How to Advertise a Business

Posted: 11th May 2015

By Sara Charlesworth MA BA Chartered Marketer

Best tips for choosing your advertising

Choosing your advertising medium is no easy thing!

There are various ways of assessing what media might be appropriate for you, for example:

  • Advertising trends and total expenditures for each medium
  • Publication circulation and readership figures
  • Radio listenership figures and consumer profiles
  • Response rates for different media
  • Qualitative data (research) on the effects of different media
  • Your target audience(s) – their profiles and behaviour
  • What is important to your target audience(s)
  • The stage of RADAR you are at (Recognition, arousal, desire, action, reassurance, reminder, reinforcement)
  • Your communications objectives (raise awareness, encourage trial, increase loyalty)
  • Treating the medium as the message

The ‘Useful Contacts’ provides sources of information to help you with the above, but you too can also work out some of these for yourself by being aware of the various local media opportunities and the types of people who ‘consume’ these.

Here are some considerations:

• Magazines are powerful because the readers tend to be passionately interested in the particular subjects reflected in the editorial content. Magazines also tend to be consumed when someone has the most time to sit and ponder.

• Inserts in Magazines are a positively intrusive medium that demand attention and can easily include a response mechanism

• Response rates for door-to-door communication are 3.3% versus 10% for direct mail (although most organisations are happy to achieve a 0.5% and 1% response rate respectively).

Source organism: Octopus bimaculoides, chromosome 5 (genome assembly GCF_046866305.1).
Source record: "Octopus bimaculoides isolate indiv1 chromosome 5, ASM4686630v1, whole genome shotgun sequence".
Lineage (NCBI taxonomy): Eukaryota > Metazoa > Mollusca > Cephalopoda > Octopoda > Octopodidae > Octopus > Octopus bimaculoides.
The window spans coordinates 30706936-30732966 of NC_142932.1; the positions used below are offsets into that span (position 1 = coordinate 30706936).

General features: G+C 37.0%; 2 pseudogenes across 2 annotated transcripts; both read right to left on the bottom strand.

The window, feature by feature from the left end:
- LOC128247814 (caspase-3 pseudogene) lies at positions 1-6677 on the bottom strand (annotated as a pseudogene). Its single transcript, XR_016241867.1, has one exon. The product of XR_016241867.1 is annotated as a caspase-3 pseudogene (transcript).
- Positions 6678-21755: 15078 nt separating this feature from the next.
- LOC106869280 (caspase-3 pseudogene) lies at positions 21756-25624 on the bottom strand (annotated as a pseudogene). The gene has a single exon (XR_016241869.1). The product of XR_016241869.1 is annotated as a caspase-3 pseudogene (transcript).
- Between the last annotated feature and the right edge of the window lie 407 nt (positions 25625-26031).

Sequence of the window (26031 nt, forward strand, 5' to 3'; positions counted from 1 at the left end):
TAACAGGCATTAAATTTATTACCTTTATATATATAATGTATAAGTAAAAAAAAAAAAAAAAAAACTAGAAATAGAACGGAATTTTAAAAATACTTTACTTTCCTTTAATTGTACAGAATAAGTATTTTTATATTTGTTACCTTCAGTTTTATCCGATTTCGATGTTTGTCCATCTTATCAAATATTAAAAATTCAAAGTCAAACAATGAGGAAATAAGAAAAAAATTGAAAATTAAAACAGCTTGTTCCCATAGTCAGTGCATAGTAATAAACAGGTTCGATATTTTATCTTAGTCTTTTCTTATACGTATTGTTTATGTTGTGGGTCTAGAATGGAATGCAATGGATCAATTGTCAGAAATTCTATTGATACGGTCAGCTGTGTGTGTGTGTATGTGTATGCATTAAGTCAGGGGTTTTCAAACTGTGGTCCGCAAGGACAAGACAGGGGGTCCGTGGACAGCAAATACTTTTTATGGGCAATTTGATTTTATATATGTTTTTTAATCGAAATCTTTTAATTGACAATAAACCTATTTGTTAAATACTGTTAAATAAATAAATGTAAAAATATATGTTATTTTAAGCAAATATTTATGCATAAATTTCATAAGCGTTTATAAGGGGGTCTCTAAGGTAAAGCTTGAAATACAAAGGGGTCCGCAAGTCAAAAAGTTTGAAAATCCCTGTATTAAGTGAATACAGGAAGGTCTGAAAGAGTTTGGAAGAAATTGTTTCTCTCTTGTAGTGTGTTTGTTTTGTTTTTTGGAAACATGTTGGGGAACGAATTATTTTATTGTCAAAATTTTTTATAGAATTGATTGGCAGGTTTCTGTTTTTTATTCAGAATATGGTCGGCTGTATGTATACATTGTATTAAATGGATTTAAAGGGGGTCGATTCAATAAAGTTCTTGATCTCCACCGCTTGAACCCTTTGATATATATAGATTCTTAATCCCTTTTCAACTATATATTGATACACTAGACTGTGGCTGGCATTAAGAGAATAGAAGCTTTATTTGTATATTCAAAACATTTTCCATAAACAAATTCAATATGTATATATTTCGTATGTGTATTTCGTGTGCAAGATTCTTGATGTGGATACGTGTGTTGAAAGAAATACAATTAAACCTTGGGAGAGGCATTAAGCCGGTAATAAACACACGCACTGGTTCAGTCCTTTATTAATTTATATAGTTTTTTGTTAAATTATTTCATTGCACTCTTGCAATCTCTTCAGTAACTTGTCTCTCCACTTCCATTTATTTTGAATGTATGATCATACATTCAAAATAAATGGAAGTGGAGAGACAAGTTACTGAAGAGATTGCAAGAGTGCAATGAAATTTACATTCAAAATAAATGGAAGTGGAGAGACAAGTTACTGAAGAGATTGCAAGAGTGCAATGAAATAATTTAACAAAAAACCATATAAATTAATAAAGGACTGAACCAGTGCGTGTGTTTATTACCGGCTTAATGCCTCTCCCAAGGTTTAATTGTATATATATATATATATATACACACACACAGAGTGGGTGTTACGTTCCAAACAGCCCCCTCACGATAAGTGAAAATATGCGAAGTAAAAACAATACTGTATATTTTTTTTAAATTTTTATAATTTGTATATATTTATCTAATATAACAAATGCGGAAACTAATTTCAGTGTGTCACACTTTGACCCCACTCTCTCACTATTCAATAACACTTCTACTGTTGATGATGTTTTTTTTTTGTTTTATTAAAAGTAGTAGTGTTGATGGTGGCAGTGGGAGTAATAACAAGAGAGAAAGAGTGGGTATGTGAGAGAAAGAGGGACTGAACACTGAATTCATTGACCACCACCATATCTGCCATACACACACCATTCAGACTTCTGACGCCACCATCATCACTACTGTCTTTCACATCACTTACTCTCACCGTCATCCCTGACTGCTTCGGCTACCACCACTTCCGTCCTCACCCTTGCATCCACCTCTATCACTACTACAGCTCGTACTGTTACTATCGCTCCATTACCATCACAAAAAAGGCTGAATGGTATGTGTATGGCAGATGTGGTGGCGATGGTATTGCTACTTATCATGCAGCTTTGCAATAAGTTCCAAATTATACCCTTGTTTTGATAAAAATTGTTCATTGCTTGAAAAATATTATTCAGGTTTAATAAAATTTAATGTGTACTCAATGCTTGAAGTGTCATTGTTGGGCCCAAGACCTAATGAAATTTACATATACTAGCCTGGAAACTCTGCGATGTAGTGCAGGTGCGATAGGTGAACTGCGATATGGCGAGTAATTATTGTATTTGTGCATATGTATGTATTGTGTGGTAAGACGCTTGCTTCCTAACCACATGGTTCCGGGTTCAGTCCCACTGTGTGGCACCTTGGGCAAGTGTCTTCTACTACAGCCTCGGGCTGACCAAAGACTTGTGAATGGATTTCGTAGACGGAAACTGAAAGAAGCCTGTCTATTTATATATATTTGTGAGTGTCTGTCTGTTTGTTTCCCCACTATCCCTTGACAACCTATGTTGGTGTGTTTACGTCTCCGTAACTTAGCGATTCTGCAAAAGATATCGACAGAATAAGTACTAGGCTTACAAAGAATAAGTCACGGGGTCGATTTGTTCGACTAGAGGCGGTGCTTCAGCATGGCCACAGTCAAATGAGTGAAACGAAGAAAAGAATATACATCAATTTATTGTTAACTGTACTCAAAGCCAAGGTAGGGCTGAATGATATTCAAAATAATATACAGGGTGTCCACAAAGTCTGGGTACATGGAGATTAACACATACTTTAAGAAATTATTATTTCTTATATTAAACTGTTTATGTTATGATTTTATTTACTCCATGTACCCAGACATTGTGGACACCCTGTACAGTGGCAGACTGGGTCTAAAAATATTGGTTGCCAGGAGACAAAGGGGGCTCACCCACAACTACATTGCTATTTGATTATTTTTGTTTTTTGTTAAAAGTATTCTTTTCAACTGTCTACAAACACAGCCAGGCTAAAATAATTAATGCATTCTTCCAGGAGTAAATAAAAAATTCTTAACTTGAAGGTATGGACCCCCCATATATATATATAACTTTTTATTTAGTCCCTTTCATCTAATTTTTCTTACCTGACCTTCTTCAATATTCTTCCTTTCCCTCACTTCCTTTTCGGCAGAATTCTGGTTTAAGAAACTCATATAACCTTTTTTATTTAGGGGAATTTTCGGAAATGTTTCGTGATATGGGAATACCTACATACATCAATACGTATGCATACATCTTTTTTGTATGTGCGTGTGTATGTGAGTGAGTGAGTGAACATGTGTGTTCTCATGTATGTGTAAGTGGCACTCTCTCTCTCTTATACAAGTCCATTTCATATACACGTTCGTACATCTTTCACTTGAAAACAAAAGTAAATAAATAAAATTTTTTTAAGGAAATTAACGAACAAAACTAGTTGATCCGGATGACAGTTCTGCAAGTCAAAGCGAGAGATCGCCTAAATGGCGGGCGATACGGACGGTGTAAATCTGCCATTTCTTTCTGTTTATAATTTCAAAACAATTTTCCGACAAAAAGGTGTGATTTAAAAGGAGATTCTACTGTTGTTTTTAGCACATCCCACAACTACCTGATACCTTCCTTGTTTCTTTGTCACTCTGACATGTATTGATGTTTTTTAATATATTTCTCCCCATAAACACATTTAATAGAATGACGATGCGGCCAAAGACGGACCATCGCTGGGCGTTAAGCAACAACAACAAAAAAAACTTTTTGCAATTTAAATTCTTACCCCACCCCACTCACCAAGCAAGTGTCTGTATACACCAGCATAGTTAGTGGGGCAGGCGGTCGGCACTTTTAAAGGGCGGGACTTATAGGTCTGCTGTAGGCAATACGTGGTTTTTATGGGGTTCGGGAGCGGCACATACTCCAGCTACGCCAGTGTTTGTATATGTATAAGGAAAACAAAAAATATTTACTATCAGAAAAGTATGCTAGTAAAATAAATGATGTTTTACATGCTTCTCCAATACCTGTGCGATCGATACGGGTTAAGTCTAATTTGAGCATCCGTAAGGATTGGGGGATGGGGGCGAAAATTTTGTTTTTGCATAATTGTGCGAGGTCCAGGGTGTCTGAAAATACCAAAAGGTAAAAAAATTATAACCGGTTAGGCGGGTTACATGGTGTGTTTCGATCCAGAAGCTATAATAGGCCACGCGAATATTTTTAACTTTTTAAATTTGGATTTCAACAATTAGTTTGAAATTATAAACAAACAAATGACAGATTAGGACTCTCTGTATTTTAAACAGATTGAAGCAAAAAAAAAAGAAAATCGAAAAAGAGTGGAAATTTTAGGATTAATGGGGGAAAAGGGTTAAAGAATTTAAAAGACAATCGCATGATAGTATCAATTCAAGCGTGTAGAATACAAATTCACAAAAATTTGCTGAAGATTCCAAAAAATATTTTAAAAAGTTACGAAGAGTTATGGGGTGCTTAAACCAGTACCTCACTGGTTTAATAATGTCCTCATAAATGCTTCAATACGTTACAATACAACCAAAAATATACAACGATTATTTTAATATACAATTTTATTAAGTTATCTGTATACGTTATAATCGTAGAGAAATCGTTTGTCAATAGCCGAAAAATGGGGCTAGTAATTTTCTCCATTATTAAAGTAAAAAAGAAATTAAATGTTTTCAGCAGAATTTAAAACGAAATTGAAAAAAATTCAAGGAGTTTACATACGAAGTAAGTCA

• Newspaper response rates are approximately 3.3%

• Regional or local newspapers achieve a higher readership figure than national newspapers

(85% versus 67.7% respectively)

• Radio is a targeted medium and is growing in popularity amongst advertisers

Best tips for free or low-cost advertising

There are myriad advertising and public relations opportunities to help you positively promote your business. Here are some ideas for you to consider:

Remember to select the most appropriate medium (communications vehicle) and the appropriate message (your proposition) for the target audience with whom you are wishing to communicate.

Local Events Exhibition Stands, Freshers Fairs, Fashion Shows, Sponsored Events, Village Fetes, Craft Fairs
Local Media Radio Interviews, Local Press and Magazine Editorial and Special Features, Competitions, Press Releases, Letters to the Editor, Direct Marketing, Sales Promotion
Local Community Sponsorship and Fund Raising, School visits/Packs, Local Charities and Organisations, Donations and Gifts, Presentations and talks, Membership benefits
Retailers Designer Stores, Photographers, Wedding shops, Window Opportunities, Product Placements, Supermarket Boards, Shopping Centre Links, Hairdressers, Travel Agents, Florists, Garden Centres